Korean Sociological Image #84: What’s that old, fat, bald, white guy doing here?

S Diary Busan Play Audience(Sources, edited: Interpark, Miscellaneous Maddness)

GLASGOW (n.): The feeling of infinite sadness engendered when walking through a place filled with happy people fifteen years younger than yourself.

The Meaning of Liff, Douglas Adams and John Lloyd (1983)

Ever been tempted to watch S Diary, because of its eye-catching posters? Don’t. It’s decidedly less raunchy than it looks, even by 2004 standards, and it’s strangely serious for a romantic comedy. Instead, watch it for what it is: “a simple exploration of a woman’s past romantic relationships and how they influenced her,” and for the insights — and confidence in future relationships — that can be gained from doing so. (Also, for Kim Sun-a‘s suburb acting.)

Customer Demographics BusanAs my first Korean play then, and the first night out my wife and I will have had together since we had kids, we could do much worse. But we noticed something strange when we went to check the dates and times: scroll down the page on the ticketing site, and you’ll notice an age and sex breakdown of those customers who’ve already bought tickets online, as seen on the right.

This one is for the Busan play; interestingly, the sex ratio is reversed for the Seoul one (click here if you are reading this after its run has ended). Also, the data may not be entirely accurate: when my wife does buy two tickets, will those be counted as two 35 year-old women in the data (which would make no sense), or will she be asked to—possibly even required to—provide more information about the other attendee?

We’ll let you know, once my sister-in-law tells us when she’s available to babysit(!). (Update: All booked. My wife wasn’t asked for information about the second ticket holder.) Either way, it turns out that providing these statistics may be standard for online booking sites in Korea, as indicated by a similar breakdown for online tickets to the The Fault in Our Stars movie on the CGV website. It gives the same results regardless of the cinema chosen, so I presume that they’re nationwide figures (again interestingly, the male to female ratio is the exact opposite of what you’d expect for a romance movie):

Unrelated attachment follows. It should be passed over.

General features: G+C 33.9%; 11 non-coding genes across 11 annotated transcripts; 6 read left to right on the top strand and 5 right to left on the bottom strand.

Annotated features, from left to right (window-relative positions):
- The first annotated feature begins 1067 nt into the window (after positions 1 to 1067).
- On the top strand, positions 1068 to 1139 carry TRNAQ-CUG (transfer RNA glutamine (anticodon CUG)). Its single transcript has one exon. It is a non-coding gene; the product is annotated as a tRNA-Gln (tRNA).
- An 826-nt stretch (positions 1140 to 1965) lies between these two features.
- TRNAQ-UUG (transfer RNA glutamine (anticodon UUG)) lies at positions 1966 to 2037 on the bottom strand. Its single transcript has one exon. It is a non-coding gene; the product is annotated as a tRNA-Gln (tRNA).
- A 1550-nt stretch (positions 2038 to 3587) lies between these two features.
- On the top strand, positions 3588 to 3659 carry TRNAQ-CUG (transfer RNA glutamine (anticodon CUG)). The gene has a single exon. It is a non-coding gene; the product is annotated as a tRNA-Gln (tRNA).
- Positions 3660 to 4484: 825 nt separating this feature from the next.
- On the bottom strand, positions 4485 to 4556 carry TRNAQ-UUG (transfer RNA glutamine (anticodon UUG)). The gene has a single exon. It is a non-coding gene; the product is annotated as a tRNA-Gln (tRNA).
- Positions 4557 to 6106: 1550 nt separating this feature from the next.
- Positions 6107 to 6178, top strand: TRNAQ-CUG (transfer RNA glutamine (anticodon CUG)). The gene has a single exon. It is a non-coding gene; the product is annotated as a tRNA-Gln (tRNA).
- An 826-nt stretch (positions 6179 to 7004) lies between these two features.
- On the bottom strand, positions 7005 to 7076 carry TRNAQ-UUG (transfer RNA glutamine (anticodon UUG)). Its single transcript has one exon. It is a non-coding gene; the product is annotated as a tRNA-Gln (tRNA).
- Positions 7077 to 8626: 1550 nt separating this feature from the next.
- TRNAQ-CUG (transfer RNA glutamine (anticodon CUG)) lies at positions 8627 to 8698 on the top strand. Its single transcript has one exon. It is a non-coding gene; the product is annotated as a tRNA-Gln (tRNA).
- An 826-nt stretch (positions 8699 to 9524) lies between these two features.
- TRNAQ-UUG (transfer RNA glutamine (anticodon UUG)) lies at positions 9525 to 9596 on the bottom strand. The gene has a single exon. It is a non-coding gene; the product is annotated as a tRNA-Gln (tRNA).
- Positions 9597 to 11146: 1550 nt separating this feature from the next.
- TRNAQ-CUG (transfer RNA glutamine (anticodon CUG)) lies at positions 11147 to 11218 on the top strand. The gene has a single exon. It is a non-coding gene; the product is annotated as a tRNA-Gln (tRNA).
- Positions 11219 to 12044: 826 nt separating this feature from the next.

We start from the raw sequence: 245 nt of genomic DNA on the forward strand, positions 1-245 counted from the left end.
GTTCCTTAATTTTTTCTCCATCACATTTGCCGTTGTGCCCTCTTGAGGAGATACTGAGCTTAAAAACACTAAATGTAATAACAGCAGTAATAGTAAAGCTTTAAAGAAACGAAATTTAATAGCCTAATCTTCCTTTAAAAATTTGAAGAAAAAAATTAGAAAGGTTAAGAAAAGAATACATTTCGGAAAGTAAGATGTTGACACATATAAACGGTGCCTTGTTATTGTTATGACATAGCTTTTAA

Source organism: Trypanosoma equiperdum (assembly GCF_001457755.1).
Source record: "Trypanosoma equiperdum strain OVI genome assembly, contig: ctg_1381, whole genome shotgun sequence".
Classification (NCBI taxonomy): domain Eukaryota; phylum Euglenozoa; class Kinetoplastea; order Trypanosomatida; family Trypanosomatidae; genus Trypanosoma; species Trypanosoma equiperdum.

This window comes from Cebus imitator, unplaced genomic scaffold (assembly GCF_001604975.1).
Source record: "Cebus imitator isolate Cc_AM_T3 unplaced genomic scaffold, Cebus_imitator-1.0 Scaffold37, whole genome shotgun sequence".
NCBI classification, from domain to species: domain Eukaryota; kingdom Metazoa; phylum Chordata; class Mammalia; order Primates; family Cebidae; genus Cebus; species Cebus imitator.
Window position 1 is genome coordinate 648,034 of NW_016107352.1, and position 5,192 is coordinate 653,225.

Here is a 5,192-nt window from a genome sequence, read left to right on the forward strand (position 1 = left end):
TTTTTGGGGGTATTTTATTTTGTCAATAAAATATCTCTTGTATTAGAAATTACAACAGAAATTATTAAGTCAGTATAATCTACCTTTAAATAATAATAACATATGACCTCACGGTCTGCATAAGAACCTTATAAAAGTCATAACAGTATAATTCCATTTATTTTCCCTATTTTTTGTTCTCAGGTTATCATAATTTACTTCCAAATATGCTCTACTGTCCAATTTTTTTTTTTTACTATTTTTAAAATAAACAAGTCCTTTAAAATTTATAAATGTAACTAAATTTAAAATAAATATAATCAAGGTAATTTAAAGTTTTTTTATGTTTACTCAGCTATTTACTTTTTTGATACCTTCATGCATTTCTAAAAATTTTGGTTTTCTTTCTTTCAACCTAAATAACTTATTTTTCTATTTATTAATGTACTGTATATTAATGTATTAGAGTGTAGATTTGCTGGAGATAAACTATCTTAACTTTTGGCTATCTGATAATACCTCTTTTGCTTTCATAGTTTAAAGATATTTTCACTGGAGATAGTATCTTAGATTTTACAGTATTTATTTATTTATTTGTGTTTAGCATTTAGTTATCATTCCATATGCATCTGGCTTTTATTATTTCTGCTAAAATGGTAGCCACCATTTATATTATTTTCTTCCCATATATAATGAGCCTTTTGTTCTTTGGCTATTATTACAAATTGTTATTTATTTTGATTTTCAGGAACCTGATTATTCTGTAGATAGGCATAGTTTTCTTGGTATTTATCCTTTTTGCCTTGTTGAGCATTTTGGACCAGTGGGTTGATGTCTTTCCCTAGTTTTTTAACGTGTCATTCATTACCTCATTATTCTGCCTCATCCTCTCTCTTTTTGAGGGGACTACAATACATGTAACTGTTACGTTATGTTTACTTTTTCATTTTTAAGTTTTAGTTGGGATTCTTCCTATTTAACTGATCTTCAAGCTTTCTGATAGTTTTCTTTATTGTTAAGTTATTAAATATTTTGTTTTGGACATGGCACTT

The Fault in Our Stars -- Customer Demographics(Source: CGV)

I’d appreciate it if readers can send any more examples, and/or let me know if they’re also available when booking tickets online in other countries. If not, and they turn out to be unique to Korea and/or (I suspect) the East Asian region, what significance do you think that has? Does it speak to any wider feature of Korean society or culture?

Of course, Koreans are not alone in tending to avoid events where they’re likely to be significantly older or younger than the majority of other participants or audience members. The main question is, why do Korean companies make this information available to them? Is it simply testament to the importance of age in Korean relationships? Is it because more people would go if they felt the audience matched their own demographic, than be dissuaded because it didn’t? Or it is just useful extra information given on a whim, which shouldn’t be overanalyzed? Please let me know your thoughts.

(For more posts in the Korean Sociological Image series, see here.)